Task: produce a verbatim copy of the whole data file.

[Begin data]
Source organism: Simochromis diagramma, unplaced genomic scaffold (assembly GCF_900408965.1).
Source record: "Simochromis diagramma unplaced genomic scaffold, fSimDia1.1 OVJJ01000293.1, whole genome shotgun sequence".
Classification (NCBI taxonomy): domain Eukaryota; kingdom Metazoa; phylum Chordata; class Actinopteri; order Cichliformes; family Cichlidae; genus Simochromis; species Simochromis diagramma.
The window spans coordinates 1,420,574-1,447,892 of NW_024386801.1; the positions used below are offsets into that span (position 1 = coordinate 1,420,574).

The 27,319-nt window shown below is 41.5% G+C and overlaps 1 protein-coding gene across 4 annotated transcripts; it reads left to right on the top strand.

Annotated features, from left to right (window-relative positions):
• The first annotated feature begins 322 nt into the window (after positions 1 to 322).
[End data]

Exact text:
Source organism: Simochromis diagramma, unplaced genomic scaffold (assembly GCF_900408965.1).
Source record: "Simochromis diagramma unplaced genomic scaffold, fSimDia1.1 OVJJ01000293.1, whole genome shotgun sequence".
Classification (NCBI taxonomy): domain Eukaryota; kingdom Metazoa; phylum Chordata; class Actinopteri; order Cichliformes; family Cichlidae; genus Simochromis; species Simochromis diagramma.
The window spans coordinates 1,420,574-1,447,892 of NW_024386801.1; the positions used below are offsets into that span (position 1 = coordinate 1,420,574).

The 27,319-nt window shown below is 41.5% G+C and overlaps 1 protein-coding gene across 4 annotated transcripts; it reads left to right on the top strand.

Annotated features, from left to right (window-relative positions):
• The first annotated feature begins 322 nt into the window (after positions 1 to 322).